Great progress has taken place in the interpretation of electrocardiograms since their introduction. The evolution of the understanding of the significance of the Q R S complex, the R T and S T segments and the T wave has undergone many rapid strides, particularly during recent years, so that the recognition of pathologic variations from the usual normal appearance has become of considerable importance in detecting myocardial damage and abnormalities of the site of impulse production and of conduction and in the localization of cardiac infarction. Detailed attention to the description of the form and contour of the waves has yielded considerable information.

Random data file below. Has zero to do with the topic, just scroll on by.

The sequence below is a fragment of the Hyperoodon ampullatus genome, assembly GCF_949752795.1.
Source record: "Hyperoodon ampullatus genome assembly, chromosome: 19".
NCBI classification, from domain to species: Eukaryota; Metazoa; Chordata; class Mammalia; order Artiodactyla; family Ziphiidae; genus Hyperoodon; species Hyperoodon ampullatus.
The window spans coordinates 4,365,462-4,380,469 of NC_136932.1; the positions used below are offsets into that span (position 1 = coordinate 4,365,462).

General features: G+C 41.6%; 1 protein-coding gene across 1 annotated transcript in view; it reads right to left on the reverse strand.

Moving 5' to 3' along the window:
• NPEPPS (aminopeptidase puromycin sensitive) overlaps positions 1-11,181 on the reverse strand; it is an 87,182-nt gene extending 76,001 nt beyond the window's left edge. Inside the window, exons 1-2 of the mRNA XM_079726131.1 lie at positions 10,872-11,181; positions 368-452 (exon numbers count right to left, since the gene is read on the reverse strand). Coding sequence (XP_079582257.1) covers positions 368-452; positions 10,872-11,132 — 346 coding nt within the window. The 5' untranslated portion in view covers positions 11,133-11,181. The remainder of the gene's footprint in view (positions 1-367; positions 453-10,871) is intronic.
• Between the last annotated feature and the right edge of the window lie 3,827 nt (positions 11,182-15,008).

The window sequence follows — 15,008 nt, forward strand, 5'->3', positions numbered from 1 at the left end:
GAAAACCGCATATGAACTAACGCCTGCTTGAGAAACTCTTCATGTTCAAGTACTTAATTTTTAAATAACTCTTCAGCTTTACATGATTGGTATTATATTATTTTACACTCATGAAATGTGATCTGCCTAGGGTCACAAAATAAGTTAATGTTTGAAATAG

The variation to be described involves the terminal portion of the S wave in lead III.Of approximately 8,000 serial records, taken from the cardiographic laboratory of the Jewish Hospital of Brooklyn, 320 revealed a positive finding. Of the latter, the data in 50 are herewith